Posts in Category: Tips & Techniques

The Thin Crust Pizza Silver Bullet

I love pizza, especially thin crust, but have struggled to find a dough recipe I like. One of the biggest challenges was spreading out the dough. Then I read an article on using parchment paper to make thin crust. Parchment paper is cellulose-based paper that has been treated to make it non-stick in baking use. For this technique, we use two sheets of parchment paper.

  1. Lightly grease with a cooking spray each sheet and place the dough between the greased sides of the sheets. Roll out the dough. As the dough is not touching the rolling pin, there are no sticking issues.
  2. How thin do you like your crust? To thicken up the crust, let the dough site between the parchment sheets for up to 10 minutes. For the thinnest crust, go immediately to the next step and do not let dough rise.
  3. Remove the top sheet. It peels off easily.
  4. Roll the edge of the dough up to give the pizza a rounder shape and create a thicker edge
  5. Dress the dough with your favourite sauce and toppings.
  6. Place the pizza in the oven. Leave it on the parchment paper. The pizza should sit on a hot well pre-heated steel sheet or pizza stone. Bake for the appropriate time.
  7. Remove from the oven. The paper is not hot to the touch so can be used to drag the pizza.
  8. Lift the corner of the paper and slide the pizza off. It will not stick at all.
  9. Slice and serve.

Looking for a good dough? Thin Crust Pizza Dough Recipe

I love that my pizza is not perfectly round. My wife and I pre-divide up our sides so that we can add toppings appropriately.


How to make Pancakes (Tip)

Details: How to make Pancakes

Included with each pancake recipe.

Be Sure to Flip Your Waffles (Tip)

Today I was testing a new variation on the Lemon Milk Waffles recipe, using egg white substitute (Meringue Powder) in place of an egg. I figured the lack of egg yolk would result in a lighter waffle, as the yolk turns brown during baking. Here are two waffles, one showing the top, the other the bottom. The lack of egg yolk created more contrast than I usually see.

There are two types of waffle makers: a flip and a traditional. These waffles were created with the traditional maker. The waffle top is not brown on the edges, as the batter did not touch the top plate. On a flip maker as you turn the plates over after closing, both top and bottom plates get batter. The result is a prettier waffle.

What surprised me was how pretty the bottom side was on a non-flip waffle.

Moral of the story: flip your waffles before serving..

Ripe Test

Dough rising times change with the recipe, room temperature and humidity. I list times in the recipes but they are guidelines only. In my case I do all of my rising in an oven equipped with a Proof setting. This keeps the oven at 95F (35C). Some days the dough is just slow. The “Ripe Test” tells if the dough is ready.

Ripe Test – Ferment

After the ferment (first rise), gently stick two fingers deep into the dough. Remove. If the holes remain in the dough it is “ripe” and ready for the punch down and forming. The fingers should go in easily.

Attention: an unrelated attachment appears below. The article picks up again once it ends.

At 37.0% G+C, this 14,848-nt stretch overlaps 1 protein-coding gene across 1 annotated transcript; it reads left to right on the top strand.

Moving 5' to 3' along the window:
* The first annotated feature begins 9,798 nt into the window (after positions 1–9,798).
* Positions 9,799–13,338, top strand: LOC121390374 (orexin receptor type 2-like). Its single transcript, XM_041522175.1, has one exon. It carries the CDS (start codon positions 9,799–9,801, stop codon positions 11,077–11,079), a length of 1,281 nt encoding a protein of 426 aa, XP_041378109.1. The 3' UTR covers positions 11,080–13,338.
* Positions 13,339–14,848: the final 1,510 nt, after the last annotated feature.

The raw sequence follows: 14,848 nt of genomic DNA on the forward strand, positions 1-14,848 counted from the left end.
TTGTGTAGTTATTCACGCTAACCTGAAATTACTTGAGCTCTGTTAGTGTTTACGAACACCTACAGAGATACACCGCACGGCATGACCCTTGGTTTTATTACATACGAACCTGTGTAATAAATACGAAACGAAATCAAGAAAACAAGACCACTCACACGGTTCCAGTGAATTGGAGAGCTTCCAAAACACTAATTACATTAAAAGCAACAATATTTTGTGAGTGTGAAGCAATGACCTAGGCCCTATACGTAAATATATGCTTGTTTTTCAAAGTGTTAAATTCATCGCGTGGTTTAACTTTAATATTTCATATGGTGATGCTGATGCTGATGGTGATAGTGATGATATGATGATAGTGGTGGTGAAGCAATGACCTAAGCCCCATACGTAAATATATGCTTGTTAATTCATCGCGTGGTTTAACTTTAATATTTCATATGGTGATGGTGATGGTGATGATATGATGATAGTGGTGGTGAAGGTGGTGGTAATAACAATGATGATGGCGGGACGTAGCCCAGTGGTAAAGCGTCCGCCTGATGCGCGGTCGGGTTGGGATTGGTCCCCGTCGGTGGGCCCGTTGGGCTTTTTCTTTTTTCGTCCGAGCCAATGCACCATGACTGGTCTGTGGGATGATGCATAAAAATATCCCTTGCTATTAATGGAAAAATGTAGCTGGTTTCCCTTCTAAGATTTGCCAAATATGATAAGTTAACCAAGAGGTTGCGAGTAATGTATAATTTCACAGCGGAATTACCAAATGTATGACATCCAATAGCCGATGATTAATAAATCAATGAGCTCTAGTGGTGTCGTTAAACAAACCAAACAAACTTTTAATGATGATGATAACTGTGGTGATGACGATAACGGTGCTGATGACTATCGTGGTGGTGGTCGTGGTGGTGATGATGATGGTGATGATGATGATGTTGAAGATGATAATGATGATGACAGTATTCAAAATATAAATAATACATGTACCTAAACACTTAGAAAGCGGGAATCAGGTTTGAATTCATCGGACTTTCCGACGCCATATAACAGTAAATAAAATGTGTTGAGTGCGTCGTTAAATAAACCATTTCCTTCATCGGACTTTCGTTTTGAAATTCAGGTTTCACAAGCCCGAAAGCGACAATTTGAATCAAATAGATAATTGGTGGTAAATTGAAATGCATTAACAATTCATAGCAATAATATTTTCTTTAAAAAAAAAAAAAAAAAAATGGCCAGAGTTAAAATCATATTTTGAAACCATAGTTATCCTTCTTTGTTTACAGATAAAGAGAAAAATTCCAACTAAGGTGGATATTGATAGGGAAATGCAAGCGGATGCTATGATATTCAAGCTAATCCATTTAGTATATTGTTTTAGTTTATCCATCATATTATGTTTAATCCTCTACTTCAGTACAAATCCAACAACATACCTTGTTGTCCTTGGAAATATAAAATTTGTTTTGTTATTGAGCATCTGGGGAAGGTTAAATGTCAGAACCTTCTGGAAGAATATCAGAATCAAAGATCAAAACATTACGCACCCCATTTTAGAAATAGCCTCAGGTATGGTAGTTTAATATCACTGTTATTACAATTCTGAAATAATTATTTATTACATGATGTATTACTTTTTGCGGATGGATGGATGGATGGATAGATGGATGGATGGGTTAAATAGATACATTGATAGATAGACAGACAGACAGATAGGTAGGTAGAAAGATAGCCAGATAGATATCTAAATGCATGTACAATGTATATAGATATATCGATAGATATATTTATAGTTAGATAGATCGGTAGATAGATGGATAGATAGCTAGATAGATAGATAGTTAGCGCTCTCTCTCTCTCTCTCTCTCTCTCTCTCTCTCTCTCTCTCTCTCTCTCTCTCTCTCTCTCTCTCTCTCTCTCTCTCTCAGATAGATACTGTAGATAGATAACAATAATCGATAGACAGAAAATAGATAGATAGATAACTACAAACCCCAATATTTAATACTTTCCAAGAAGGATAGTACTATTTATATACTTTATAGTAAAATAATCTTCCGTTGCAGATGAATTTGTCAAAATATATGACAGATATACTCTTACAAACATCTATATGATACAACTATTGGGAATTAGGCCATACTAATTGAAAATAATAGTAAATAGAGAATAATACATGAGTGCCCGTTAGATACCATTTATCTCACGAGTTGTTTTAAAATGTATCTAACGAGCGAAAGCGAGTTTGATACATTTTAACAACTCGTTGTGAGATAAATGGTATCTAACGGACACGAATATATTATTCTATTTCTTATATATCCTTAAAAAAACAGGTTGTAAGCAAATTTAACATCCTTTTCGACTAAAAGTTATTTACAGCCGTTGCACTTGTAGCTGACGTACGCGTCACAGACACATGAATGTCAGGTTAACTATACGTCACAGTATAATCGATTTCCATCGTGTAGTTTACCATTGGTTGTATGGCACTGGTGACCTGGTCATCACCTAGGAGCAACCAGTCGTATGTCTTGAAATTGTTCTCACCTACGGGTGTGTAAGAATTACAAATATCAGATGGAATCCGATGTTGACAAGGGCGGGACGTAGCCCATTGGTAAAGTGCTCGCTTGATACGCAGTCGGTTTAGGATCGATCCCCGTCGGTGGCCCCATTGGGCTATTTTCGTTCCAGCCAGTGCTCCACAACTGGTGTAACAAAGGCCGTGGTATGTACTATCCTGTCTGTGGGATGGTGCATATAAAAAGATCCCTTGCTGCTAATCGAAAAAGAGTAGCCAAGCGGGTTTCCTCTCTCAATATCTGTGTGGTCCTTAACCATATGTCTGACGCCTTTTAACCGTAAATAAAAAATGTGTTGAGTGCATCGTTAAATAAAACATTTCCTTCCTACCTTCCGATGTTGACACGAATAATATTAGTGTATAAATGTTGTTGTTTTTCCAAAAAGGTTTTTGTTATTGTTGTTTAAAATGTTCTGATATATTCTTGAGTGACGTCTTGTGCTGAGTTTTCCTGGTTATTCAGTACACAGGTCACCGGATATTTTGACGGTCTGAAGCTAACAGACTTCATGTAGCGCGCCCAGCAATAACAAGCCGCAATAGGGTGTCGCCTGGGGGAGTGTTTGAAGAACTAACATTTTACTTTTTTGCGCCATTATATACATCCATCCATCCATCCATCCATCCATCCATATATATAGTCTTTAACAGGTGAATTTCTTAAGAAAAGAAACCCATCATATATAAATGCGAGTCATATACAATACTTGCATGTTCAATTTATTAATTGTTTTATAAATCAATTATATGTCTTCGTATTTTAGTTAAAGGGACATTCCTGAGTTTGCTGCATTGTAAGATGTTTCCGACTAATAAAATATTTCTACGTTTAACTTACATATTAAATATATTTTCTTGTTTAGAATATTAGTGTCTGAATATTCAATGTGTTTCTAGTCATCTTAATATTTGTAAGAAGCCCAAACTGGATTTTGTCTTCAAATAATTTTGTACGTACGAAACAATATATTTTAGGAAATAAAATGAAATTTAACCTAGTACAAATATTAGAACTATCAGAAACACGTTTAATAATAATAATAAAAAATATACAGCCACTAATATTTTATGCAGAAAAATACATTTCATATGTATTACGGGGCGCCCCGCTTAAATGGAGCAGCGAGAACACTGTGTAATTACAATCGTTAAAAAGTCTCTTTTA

Ripe Test – Proof

After the proof you do not want to damage the look of the dough. Gently touch the side of the dough with your finger tips. If the indentation remains, the loaf is ready to proceed.

In the proof test photos I actually pressed in a bit too much. I wanted the dent to be clearly visible. That’s my story and I’m sticking with it.

Favourite Bread Recipe Websites

I spend a lot of time researching bread recipes. Slowly I have found websites that have consistently good bread recipes. Commercial sites for yeast and flour makers are some of my favs. In no particular order, here is my list.

  • King Arthur Flour – All recipes have volume (cups) and grams. I like most bakers work in grams.
  • Fleishmann’s Breadworld – Lots of beginner recipes here as well as more advanced.
  • Robin Hood Flour – Living in Canada, Robin Hood is the most commonly available commercial flour I use.
  • The Kitchn is a cooking/baking site but there are some nice breads in here.
  • – General food but some nice bread gems here.
  • – General food site. Great variety.
  • The Fresh Loaf – News & Information for Amateur Bakers and Artisan Bread Enthusiasts

Finishing the Crust – glazes, washes and toppings

I baked three loaves of beer bread. Same recipe the only difference was how I treated the dough ball then how I baked it.

Spreading Seeds and Cornmeal

Use salt and grated cheese shakers for seeds and corn meal.

Use salt and grated cheese shakers for seeds and corn meal.

I love using common low cost kitchen items to make tasks easier. I found when I applied seeds on a dough or spread some cornmeal on a peel I was wasting too much. The answer was salt shakers. These generic restaurant/diner version are low cost. I filled them with small seeds like poppy and celery. The problem was that sesame seeds were too big. The solution was graded cheese shakers. I have my row of shakers handy and find I am getting a nicer spread of them as well as wasting hardly any.